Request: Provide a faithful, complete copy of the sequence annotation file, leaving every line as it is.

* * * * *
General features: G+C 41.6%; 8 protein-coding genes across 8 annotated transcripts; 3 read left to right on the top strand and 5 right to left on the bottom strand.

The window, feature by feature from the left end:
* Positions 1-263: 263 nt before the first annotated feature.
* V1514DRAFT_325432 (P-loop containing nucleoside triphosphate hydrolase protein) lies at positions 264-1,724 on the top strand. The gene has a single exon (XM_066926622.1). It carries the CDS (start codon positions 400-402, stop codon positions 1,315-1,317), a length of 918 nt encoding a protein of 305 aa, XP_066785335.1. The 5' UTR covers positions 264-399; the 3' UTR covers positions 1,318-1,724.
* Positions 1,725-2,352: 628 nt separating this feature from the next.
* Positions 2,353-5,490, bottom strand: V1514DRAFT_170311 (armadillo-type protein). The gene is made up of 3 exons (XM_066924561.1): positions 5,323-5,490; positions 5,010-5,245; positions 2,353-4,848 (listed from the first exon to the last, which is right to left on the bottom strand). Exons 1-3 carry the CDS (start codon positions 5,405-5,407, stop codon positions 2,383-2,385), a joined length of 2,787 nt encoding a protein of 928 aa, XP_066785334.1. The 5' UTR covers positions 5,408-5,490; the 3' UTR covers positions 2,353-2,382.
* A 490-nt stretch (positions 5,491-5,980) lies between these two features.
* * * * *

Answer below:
General features: G+C 41.6%; 8 protein-coding genes across 8 annotated transcripts; 3 read left to right on the top strand and 5 right to left on the bottom strand.

The window, feature by feature from the left end:
* Positions 1-263: 263 nt before the first annotated feature.
* V1514DRAFT_325432 (P-loop containing nucleoside triphosphate hydrolase protein) lies at positions 264-1,724 on the top strand. The gene has a single exon (XM_066926622.1). It carries the CDS (start codon positions 400-402, stop codon positions 1,315-1,317), a length of 918 nt encoding a protein of 305 aa, XP_066785335.1. The 5' UTR covers positions 264-399; the 3' UTR covers positions 1,318-1,724.
* Positions 1,725-2,352: 628 nt separating this feature from the next.
* Positions 2,353-5,490, bottom strand: V1514DRAFT_170311 (armadillo-type protein). The gene is made up of 3 exons (XM_066924561.1): positions 5,323-5,490; positions 5,010-5,245; positions 2,353-4,848 (listed from the first exon to the last, which is right to left on the bottom strand). Exons 1-3 carry the CDS (start codon positions 5,405-5,407, stop codon positions 2,383-2,385), a joined length of 2,787 nt encoding a protein of 928 aa, XP_066785334.1. The 5' UTR covers positions 5,408-5,490; the 3' UTR covers positions 2,353-2,382.
* A 490-nt stretch (positions 5,491-5,980) lies between these two features.